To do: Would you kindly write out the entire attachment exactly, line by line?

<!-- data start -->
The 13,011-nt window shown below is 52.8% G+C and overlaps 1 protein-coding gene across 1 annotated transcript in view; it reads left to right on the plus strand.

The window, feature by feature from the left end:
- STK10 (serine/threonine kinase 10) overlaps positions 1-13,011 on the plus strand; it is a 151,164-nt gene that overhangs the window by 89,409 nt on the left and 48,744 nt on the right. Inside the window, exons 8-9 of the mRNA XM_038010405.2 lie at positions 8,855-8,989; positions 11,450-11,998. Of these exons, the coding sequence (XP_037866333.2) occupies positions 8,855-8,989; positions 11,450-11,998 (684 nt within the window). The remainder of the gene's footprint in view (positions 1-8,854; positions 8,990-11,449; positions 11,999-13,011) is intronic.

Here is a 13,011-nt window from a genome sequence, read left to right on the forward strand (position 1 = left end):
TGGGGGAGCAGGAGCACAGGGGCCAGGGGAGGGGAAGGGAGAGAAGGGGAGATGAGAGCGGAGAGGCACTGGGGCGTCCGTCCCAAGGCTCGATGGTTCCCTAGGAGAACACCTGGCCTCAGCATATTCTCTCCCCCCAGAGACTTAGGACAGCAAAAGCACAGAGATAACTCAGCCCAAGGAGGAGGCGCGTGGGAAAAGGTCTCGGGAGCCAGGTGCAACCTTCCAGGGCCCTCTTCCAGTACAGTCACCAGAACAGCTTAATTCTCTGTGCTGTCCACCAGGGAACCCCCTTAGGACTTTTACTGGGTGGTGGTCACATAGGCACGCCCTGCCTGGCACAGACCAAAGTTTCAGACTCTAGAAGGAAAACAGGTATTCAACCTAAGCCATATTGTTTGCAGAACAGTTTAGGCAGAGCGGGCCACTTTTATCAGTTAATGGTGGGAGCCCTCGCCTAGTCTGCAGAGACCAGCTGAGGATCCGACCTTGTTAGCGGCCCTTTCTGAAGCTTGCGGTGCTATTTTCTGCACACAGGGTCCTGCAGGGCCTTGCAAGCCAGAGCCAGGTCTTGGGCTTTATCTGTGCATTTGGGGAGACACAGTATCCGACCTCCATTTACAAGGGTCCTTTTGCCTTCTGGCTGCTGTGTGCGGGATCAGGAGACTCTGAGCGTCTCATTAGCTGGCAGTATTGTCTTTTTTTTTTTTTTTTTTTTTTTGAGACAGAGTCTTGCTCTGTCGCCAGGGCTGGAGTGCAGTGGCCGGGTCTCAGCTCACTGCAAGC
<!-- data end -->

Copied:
The 13,011-nt window shown below is 52.8% G+C and overlaps 1 protein-coding gene across 1 annotated transcript in view; it reads left to right on the plus strand.

The window, feature by feature from the left end:
- STK10 (serine/threonine kinase 10) overlaps positions 1-13,011 on the plus strand; it is a 151,164-nt gene that overhangs the window by 89,409 nt on the left and 48,744 nt on the right. Inside the window, exons 8-9 of the mRNA XM_038010405.2 lie at positions 8,855-8,989; positions 11,450-11,998. Of these exons, the coding sequence (XP_037866333.2) occupies positions 8,855-8,989; positions 11,450-11,998 (684 nt within the window). The remainder of the gene's footprint in view (positions 1-8,854; positions 8,990-11,449; positions 11,999-13,011) is intronic.

Here is a 13,011-nt window from a genome sequence, read left to right on the forward strand (position 1 = left end):
TGGGGGAGCAGGAGCACAGGGGCCAGGGGAGGGGAAGGGAGAGAAGGGGAGATGAGAGCGGAGAGGCACTGGGGCGTCCGTCCCAAGGCTCGATGGTTCCCTAGGAGAACACCTGGCCTCAGCATATTCTCTCCCCCCAGAGACTTAGGACAGCAAAAGCACAGAGATAACTCAGCCCAAGGAGGAGGCGCGTGGGAAAAGGTCTCGGGAGCCAGGTGCAACCTTCCAGGGCCCTCTTCCAGTACAGTCACCAGAACAGCTTAATTCTCTGTGCTGTCCACCAGGGAACCCCCTTAGGACTTTTACTGGGTGGTGGTCACATAGGCACGCCCTGCCTGGCACAGACCAAAGTTTCAGACTCTAGAAGGAAAACAGGTATTCAACCTAAGCCATATTGTTTGCAGAACAGTTTAGGCAGAGCGGGCCACTTTTATCAGTTAATGGTGGGAGCCCTCGCCTAGTCTGCAGAGACCAGCTGAGGATCCGACCTTGTTAGCGGCCCTTTCTGAAGCTTGCGGTGCTATTTTCTGCACACAGGGTCCTGCAGGGCCTTGCAAGCCAGAGCCAGGTCTTGGGCTTTATCTGTGCATTTGGGGAGACACAGTATCCGACCTCCATTTACAAGGGTCCTTTTGCCTTCTGGCTGCTGTGTGCGGGATCAGGAGACTCTGAGCGTCTCATTAGCTGGCAGTATTGTCTTTTTTTTTTTTTTTTTTTTTTTGAGACAGAGTCTTGCTCTGTCGCCAGGGCTGGAGTGCAGTGGCCGGGTCTCAGCTCACTGCAAGC